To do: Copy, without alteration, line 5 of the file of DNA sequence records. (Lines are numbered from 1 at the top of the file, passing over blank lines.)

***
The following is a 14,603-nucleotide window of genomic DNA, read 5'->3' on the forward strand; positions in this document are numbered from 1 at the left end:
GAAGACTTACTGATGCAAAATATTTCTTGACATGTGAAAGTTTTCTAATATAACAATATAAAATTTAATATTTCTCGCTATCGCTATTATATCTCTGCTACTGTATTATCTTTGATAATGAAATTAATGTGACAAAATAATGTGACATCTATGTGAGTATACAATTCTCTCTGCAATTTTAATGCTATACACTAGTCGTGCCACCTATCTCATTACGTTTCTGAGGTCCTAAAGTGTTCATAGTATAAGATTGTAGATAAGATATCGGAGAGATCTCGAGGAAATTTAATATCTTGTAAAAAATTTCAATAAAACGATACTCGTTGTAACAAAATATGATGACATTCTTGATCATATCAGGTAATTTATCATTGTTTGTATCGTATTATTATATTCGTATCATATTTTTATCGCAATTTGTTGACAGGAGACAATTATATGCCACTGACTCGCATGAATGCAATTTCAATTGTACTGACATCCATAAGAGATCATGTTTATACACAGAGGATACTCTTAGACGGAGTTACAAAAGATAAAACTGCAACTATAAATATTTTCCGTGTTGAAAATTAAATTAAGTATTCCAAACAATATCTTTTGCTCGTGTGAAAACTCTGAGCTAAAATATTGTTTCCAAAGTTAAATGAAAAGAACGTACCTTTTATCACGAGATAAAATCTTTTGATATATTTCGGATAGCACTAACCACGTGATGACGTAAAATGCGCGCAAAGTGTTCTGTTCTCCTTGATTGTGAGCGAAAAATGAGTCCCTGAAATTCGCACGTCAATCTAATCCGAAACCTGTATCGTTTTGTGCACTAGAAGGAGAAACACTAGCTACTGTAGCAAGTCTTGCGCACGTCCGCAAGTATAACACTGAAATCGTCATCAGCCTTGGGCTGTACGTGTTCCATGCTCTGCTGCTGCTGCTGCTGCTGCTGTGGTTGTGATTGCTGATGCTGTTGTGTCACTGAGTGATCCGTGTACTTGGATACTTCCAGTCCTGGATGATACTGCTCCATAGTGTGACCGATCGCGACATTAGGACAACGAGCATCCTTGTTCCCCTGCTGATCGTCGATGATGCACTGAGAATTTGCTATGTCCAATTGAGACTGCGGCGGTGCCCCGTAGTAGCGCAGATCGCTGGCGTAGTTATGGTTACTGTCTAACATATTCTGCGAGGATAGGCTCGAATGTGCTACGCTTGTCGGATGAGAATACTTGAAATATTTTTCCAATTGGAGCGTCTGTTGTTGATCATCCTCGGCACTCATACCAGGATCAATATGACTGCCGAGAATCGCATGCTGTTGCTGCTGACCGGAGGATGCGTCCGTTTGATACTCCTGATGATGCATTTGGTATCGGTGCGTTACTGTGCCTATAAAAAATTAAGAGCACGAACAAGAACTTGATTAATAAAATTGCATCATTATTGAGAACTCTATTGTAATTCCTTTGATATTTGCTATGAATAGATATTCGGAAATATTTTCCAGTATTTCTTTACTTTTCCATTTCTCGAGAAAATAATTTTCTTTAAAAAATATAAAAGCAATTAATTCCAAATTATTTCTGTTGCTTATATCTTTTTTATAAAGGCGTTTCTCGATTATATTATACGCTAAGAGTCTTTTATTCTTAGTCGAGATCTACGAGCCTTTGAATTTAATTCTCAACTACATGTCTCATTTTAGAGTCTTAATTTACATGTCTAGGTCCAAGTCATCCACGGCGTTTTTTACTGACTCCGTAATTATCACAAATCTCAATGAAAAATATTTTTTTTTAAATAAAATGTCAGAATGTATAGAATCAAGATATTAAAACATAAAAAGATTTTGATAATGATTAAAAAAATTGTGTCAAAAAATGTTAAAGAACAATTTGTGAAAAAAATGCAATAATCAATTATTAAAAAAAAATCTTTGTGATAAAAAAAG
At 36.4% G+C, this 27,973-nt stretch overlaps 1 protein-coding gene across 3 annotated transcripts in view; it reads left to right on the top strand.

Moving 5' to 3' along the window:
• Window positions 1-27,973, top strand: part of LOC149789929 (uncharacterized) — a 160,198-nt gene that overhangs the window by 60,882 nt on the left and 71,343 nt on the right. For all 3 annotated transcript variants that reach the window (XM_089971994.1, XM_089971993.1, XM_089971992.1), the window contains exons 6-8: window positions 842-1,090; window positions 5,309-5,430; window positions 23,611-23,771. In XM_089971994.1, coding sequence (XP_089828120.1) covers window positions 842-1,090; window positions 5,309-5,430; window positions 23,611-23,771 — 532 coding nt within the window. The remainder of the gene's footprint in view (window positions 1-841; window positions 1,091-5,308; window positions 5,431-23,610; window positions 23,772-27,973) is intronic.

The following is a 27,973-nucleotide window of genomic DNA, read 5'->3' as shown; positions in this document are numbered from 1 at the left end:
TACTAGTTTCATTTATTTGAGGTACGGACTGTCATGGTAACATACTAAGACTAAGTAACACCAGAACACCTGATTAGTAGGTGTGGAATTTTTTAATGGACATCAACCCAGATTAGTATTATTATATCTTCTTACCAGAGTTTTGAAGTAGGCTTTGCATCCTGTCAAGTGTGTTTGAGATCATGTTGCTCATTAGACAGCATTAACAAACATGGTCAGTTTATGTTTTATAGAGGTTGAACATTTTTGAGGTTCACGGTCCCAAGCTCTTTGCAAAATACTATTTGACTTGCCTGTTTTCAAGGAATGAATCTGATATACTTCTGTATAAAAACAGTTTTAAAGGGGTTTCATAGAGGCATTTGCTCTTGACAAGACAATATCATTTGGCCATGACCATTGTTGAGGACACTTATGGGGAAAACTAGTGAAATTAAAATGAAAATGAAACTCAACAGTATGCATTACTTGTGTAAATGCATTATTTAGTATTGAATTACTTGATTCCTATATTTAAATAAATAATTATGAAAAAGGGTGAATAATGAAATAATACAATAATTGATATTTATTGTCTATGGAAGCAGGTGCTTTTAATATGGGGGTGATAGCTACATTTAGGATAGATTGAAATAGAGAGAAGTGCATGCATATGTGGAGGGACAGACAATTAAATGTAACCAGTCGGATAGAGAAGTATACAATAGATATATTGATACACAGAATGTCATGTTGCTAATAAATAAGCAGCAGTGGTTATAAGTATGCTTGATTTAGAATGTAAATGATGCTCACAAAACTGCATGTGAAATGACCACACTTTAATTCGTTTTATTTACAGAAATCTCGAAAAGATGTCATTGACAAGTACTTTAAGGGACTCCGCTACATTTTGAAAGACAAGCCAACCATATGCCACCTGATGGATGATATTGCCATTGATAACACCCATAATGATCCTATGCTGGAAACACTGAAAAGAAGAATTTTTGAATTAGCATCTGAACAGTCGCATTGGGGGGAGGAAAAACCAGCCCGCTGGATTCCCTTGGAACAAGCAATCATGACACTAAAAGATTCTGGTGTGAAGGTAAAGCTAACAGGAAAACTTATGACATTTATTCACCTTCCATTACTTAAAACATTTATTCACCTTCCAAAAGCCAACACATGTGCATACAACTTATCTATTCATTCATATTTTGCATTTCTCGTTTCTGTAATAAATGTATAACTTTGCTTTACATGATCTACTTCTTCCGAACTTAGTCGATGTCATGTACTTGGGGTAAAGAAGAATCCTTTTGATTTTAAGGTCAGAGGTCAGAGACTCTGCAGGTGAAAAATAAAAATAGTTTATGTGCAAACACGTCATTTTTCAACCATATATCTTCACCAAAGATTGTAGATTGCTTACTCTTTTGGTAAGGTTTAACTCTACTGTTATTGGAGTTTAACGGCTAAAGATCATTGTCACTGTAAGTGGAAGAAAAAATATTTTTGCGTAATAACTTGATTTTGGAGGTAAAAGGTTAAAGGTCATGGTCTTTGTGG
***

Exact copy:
• Window positions 1-27,973, top strand: part of LOC149789929 (uncharacterized) — a 160,198-nt gene that overhangs the window by 60,882 nt on the left and 71,343 nt on the right. For all 3 annotated transcript variants that reach the window (XM_089971994.1, XM_089971993.1, XM_089971992.1), the window contains exons 6-8: window positions 842-1,090; window positions 5,309-5,430; window positions 23,611-23,771. In XM_089971994.1, coding sequence (XP_089828120.1) covers window positions 842-1,090; window positions 5,309-5,430; window positions 23,611-23,771 — 532 coding nt within the window. The remainder of the gene's footprint in view (window positions 1-841; window positions 1,091-5,308; window positions 5,431-23,610; window positions 23,772-27,973) is intronic.